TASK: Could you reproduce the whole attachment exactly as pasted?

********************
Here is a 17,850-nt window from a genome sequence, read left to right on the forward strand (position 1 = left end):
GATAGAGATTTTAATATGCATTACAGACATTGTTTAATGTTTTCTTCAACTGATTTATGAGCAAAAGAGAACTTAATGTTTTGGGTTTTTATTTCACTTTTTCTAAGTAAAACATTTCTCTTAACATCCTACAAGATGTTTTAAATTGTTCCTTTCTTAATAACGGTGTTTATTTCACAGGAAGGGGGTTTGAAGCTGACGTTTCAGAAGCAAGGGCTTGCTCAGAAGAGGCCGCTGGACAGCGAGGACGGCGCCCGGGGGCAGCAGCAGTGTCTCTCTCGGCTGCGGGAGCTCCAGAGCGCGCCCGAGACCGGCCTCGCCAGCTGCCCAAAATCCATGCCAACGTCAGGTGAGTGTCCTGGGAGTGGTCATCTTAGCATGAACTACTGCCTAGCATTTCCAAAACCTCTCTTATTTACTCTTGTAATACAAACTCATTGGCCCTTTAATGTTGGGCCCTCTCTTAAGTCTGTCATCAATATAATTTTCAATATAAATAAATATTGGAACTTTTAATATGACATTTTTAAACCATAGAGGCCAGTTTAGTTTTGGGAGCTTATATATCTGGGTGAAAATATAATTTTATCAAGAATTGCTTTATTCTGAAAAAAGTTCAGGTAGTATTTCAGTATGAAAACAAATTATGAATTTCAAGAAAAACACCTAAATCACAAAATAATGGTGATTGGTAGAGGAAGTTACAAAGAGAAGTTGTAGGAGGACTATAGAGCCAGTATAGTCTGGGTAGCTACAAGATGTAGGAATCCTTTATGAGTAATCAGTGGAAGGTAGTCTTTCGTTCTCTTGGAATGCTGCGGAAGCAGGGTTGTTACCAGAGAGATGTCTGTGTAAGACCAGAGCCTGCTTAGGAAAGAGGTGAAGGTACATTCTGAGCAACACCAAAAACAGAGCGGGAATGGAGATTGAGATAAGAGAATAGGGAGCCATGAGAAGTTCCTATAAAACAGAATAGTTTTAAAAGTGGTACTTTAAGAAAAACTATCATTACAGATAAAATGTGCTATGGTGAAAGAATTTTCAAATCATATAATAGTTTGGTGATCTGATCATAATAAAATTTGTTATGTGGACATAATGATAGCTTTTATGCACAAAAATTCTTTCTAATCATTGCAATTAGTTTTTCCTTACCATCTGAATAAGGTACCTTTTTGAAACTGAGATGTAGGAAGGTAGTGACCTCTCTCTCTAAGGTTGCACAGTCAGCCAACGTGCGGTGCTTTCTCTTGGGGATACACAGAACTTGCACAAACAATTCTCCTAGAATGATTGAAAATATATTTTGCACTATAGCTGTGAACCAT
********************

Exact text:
Here is a 17,850-nt window from a genome sequence, read left to right on the forward strand (position 1 = left end):
GATAGAGATTTTAATATGCATTACAGACATTGTTTAATGTTTTCTTCAACTGATTTATGAGCAAAAGAGAACTTAATGTTTTGGGTTTTTATTTCACTTTTTCTAAGTAAAACATTTCTCTTAACATCCTACAAGATGTTTTAAATTGTTCCTTTCTTAATAACGGTGTTTATTTCACAGGAAGGGGGTTTGAAGCTGACGTTTCAGAAGCAAGGGCTTGCTCAGAAGAGGCCGCTGGACAGCGAGGACGGCGCCCGGGGGCAGCAGCAGTGTCTCTCTCGGCTGCGGGAGCTCCAGAGCGCGCCCGAGACCGGCCTCGCCAGCTGCCCAAAATCCATGCCAACGTCAGGTGAGTGTCCTGGGAGTGGTCATCTTAGCATGAACTACTGCCTAGCATTTCCAAAACCTCTCTTATTTACTCTTGTAATACAAACTCATTGGCCCTTTAATGTTGGGCCCTCTCTTAAGTCTGTCATCAATATAATTTTCAATATAAATAAATATTGGAACTTTTAATATGACATTTTTAAACCATAGAGGCCAGTTTAGTTTTGGGAGCTTATATATCTGGGTGAAAATATAATTTTATCAAGAATTGCTTTATTCTGAAAAAAGTTCAGGTAGTATTTCAGTATGAAAACAAATTATGAATTTCAAGAAAAACACCTAAATCACAAAATAATGGTGATTGGTAGAGGAAGTTACAAAGAGAAGTTGTAGGAGGACTATAGAGCCAGTATAGTCTGGGTAGCTACAAGATGTAGGAATCCTTTATGAGTAATCAGTGGAAGGTAGTCTTTCGTTCTCTTGGAATGCTGCGGAAGCAGGGTTGTTACCAGAGAGATGTCTGTGTAAGACCAGAGCCTGCTTAGGAAAGAGGTGAAGGTACATTCTGAGCAACACCAAAAACAGAGCGGGAATGGAGATTGAGATAAGAGAATAGGGAGCCATGAGAAGTTCCTATAAAACAGAATAGTTTTAAAAGTGGTACTTTAAGAAAAACTATCATTACAGATAAAATGTGCTATGGTGAAAGAATTTTCAAATCATATAATAGTTTGGTGATCTGATCATAATAAAATTTGTTATGTGGACATAATGATAGCTTTTATGCACAAAAATTCTTTCTAATCATTGCAATTAGTTTTTCCTTACCATCTGAATAAGGTACCTTTTTGAAACTGAGATGTAGGAAGGTAGTGACCTCTCTCTCTAAGGTTGCACAGTCAGCCAACGTGCGGTGCTTTCTCTTGGGGATACACAGAACTTGCACAAACAATTCTCCTAGAATGATTGAAAATATATTTTGCACTATAGCTGTGAACCAT